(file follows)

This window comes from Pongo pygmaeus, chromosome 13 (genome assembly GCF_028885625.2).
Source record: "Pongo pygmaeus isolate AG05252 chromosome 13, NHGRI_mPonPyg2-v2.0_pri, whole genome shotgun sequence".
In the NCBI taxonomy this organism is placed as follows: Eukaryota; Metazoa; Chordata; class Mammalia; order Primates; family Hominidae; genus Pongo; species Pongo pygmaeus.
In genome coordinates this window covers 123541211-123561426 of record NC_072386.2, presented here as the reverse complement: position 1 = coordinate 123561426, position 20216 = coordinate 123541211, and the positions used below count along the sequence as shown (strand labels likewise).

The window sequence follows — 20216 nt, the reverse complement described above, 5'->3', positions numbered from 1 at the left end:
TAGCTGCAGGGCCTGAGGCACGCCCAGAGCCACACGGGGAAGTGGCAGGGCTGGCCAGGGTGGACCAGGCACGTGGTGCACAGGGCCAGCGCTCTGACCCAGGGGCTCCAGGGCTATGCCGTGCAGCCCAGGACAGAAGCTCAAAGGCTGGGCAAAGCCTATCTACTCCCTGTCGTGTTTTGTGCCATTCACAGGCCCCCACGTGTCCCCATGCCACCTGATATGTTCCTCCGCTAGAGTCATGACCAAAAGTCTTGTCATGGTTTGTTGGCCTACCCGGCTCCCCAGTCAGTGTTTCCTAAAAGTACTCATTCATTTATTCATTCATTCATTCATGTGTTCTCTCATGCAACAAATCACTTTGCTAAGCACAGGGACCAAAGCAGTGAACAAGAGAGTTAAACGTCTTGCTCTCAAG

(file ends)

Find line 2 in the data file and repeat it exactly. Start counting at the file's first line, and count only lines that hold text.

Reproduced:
Source record: "Pongo pygmaeus isolate AG05252 chromosome 13, NHGRI_mPonPyg2-v2.0_pri, whole genome shotgun sequence".